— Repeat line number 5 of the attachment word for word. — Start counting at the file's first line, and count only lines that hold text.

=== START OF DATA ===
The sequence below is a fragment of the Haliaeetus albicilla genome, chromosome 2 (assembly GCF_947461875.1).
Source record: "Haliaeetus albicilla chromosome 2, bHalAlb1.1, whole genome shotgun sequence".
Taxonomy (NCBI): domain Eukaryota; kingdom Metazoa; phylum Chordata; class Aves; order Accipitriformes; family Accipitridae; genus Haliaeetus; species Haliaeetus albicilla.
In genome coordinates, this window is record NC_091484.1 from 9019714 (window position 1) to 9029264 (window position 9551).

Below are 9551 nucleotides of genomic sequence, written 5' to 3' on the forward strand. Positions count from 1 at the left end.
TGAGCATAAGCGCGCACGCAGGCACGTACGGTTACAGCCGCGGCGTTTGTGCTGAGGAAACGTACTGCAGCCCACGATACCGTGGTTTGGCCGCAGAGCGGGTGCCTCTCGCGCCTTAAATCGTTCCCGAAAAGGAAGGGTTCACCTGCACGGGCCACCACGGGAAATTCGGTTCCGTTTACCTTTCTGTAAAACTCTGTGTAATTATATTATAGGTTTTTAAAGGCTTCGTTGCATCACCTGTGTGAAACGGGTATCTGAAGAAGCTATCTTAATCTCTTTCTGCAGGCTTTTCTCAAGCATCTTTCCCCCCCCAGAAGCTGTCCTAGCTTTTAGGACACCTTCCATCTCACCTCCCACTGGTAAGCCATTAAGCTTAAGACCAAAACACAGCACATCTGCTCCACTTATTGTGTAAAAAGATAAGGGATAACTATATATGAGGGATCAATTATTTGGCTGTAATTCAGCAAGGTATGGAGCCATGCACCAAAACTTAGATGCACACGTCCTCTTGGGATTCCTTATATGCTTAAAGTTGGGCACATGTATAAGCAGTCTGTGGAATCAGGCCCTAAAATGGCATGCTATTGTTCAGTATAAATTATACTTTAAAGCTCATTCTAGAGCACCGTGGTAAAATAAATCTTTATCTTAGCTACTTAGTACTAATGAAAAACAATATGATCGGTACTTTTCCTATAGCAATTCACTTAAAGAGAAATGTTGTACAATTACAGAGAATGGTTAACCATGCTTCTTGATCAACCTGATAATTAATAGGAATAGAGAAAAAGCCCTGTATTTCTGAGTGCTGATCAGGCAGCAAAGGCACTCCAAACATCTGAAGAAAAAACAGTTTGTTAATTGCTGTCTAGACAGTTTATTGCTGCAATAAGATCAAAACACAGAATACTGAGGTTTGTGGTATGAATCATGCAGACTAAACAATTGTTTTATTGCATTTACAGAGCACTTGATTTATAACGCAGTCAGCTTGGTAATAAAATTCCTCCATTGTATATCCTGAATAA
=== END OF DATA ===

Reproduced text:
Below are 9551 nucleotides of genomic sequence, written 5' to 3' on the forward strand. Positions count from 1 at the left end.